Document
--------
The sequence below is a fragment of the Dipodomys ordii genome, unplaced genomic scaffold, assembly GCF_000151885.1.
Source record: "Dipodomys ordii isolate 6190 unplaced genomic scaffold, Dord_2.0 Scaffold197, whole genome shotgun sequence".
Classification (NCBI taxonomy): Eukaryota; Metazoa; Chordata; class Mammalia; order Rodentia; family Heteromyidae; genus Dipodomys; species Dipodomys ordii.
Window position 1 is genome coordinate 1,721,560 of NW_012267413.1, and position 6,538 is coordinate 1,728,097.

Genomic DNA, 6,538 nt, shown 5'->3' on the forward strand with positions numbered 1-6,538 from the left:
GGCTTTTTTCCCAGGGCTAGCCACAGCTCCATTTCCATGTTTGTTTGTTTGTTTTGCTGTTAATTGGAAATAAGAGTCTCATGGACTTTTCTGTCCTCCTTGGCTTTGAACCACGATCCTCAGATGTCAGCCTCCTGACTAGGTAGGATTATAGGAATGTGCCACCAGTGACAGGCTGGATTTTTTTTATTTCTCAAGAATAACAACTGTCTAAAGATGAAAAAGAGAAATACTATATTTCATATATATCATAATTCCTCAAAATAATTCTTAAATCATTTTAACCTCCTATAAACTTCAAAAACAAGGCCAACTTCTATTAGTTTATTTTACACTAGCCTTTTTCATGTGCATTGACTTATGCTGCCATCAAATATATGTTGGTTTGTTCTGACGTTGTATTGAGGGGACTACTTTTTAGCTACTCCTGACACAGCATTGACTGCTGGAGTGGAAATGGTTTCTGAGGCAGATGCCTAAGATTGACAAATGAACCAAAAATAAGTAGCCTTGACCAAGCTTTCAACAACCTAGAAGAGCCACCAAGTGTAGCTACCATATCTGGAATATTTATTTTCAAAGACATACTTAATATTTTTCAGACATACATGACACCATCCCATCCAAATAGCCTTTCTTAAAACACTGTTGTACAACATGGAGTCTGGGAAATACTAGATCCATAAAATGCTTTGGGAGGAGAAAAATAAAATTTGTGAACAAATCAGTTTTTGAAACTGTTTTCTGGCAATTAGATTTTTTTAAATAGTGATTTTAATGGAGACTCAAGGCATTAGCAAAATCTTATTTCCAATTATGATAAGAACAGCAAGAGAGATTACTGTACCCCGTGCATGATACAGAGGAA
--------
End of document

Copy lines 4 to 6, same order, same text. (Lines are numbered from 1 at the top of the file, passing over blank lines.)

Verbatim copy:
Window position 1 is genome coordinate 1,721,560 of NW_012267413.1, and position 6,538 is coordinate 1,728,097.

Genomic DNA, 6,538 nt, shown 5'->3' on the forward strand with positions numbered 1-6,538 from the left:
GGCTTTTTTCCCAGGGCTAGCCACAGCTCCATTTCCATGTTTGTTTGTTTGTTTTGCTGTTAATTGGAAATAAGAGTCTCATGGACTTTTCTGTCCTCCTTGGCTTTGAACCACGATCCTCAGATGTCAGCCTCCTGACTAGGTAGGATTATAGGAATGTGCCACCAGTGACAGGCTGGATTTTTTTTATTTCTCAAGAATAACAACTGTCTAAAGATGAAAAAGAGAAATACTATATTTCATATATATCATAATTCCTCAAAATAATTCTTAAATCATTTTAACCTCCTATAAACTTCAAAAACAAGGCCAACTTCTATTAGTTTATTTTACACTAGCCTTTTTCATGTGCATTGACTTATGCTGCCATCAAATATATGTTGGTTTGTTCTGACGTTGTATTGAGGGGACTACTTTTTAGCTACTCCTGACACAGCATTGACTGCTGGAGTGGAAATGGTTTCTGAGGCAGATGCCTAAGATTGACAAATGAACCAAAAATAAGTAGCCTTGACCAAGCTTTCAACAACCTAGAAGAGCCACCAAGTGTAGCTACCATATCTGGAATATTTATTTTCAAAGACATACTTAATATTTTTCAGACATACATGACACCATCCCATCCAAATAGCCTTTCTTAAAACACTGTTGTACAACATGGAGTCTGGGAAATACTAGATCCATAAAATGCTTTGGGAGGAGAAAAATAAAATTTGTGAACAAATCAGTTTTTGAAACTGTTTTCTGGCAATTAGATTTTTTTAAATAGTGATTTTAATGGAGACTCAAGGCATTAGCAAAATCTTATTTCCAATTATGATAAGAACAGCAAGAGAGATTACTGTACCCCGTGCATGATACAGAGGAA